recently diagnosed with a slow heartbeat requiring an
implanted pacemaker. Mr. Perez has been married for
51 years and has 6 adult children (three daughters aged 50,
48, and 42; three sons aged 47, 45, and 36), 11 grandchil-
dren; and 2 great grandchildren. The youngest boy lives three
houses down from Mr. and Mrs. Perez. The other children,
except the second-oldest daughter, live within 3 to 10 miles
from their parents. The second-oldest daughter is a registered
nurse and lives out of state. All members of the family except
for Mr. Perez were born in the United States. He was born in
Monterrey, Mexico, and immigrated to the United States at
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the age of 18 in order to work and send money back to the
family in Mexico. Mr. Perez has returned to Mexico through-
out the years to visit and has lived in Texas ever since. Mr.
Perez is retired from work in a machine shop. Mr. Perez has
one living older brother who lives within 5 miles. All mem-
bers of the family speak Spanish and English fluently.
The Perez family is Catholic, as evidenced by the religious
items hanging on the wall and prayer books and rosary on the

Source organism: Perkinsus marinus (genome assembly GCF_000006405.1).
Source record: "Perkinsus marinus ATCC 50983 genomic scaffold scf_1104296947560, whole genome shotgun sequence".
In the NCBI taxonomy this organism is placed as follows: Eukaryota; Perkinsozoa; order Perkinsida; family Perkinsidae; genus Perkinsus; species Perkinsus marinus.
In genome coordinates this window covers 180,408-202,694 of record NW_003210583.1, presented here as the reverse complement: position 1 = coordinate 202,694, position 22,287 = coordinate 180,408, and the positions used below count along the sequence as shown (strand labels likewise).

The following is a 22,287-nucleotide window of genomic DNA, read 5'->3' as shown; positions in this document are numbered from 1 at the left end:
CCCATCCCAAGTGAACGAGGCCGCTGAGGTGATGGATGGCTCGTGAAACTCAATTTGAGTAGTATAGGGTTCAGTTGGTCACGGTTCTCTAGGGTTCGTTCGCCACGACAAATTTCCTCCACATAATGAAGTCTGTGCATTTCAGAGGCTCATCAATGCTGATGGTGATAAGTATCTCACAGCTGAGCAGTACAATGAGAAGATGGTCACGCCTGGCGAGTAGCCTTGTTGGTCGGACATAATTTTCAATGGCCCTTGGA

coffee table. Statues of St. Jude and Our Lady of Guadalupe
are on the living room table. Mr. and Mrs. Perez have made
many mandas (bequests) to pray for the health of the family,
including one to thank God for the healthy birth of all the
children, especially after the doctor had discouraged them
from having any children after the complicated birth of their
first child. The family attends Mass together every Sunday
morning and then meets for breakfast chorizo at a local
restaurant frequented by many of their church’s other parish-
ioner families. Mr. Perez believes his health and the health of
his family are in the hands of God.
The Perez family lives in a modest four-bedroom ranch
home that they bought 22 years ago. The home is located in a
predominantly Mexican American neighborhood located in
La Loma section of town. Mr. and Mrs. Perez are active in the
church and neighborhood community. The Perez home is
usually occupied by many people and has always been the
gathering place for the family.
During his years of employment, Mr. Perez was the sole
provider for the family and now receives social security
checks and a pension. Mrs. Perez is also retired and receives
a small pension for a short work period as a teacher’s aide. Mr.
and Mrs. Perez count on their nurse daughter to guide them
and advise on their health care. Mr. Perez visits a curandero